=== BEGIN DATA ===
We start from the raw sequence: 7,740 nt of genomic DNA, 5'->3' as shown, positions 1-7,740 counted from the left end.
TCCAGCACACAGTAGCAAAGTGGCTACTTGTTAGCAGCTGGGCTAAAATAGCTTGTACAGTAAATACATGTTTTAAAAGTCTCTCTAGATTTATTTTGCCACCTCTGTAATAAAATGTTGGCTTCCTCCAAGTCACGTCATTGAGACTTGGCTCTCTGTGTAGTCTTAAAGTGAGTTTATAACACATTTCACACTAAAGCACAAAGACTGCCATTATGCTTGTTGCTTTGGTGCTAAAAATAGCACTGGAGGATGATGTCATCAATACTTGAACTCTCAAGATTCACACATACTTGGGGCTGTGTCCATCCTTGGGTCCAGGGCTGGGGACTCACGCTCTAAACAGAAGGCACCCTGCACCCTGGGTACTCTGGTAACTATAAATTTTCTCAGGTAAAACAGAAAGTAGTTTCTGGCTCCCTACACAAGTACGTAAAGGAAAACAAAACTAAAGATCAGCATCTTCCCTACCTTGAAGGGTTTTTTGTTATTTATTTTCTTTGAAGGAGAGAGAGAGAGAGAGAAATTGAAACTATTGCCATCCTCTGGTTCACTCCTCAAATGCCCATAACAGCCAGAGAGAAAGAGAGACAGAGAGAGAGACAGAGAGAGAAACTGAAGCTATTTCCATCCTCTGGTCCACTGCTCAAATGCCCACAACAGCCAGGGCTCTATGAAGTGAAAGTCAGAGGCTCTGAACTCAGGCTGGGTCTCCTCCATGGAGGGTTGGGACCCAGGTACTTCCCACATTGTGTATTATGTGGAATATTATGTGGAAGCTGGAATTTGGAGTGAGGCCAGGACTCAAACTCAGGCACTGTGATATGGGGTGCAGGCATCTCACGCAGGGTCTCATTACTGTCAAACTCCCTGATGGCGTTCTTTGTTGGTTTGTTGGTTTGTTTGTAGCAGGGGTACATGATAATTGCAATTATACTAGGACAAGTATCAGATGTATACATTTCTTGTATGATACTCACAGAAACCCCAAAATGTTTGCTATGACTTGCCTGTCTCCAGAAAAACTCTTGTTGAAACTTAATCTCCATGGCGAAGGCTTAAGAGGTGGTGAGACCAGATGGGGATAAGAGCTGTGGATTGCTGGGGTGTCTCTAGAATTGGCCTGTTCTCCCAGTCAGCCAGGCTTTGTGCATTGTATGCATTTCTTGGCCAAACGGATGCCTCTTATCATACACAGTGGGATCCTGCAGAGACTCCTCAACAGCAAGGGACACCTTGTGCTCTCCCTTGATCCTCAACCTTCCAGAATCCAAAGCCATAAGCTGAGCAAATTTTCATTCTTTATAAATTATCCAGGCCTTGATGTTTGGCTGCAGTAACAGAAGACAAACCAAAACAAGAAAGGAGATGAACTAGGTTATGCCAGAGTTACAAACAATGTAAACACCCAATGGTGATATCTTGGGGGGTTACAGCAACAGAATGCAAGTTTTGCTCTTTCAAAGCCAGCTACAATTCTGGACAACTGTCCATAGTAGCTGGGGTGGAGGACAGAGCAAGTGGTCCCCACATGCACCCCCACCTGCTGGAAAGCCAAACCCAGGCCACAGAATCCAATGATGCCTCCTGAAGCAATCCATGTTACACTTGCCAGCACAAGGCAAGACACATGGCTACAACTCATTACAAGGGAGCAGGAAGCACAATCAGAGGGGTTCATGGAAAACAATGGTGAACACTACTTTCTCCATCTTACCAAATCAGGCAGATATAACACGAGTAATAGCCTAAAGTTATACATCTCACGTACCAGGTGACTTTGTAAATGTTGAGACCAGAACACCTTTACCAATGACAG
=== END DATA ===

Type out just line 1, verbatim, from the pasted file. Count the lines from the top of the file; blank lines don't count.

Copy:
We start from the raw sequence: 7,740 nt of genomic DNA, 5'->3' as shown, positions 1-7,740 counted from the left end.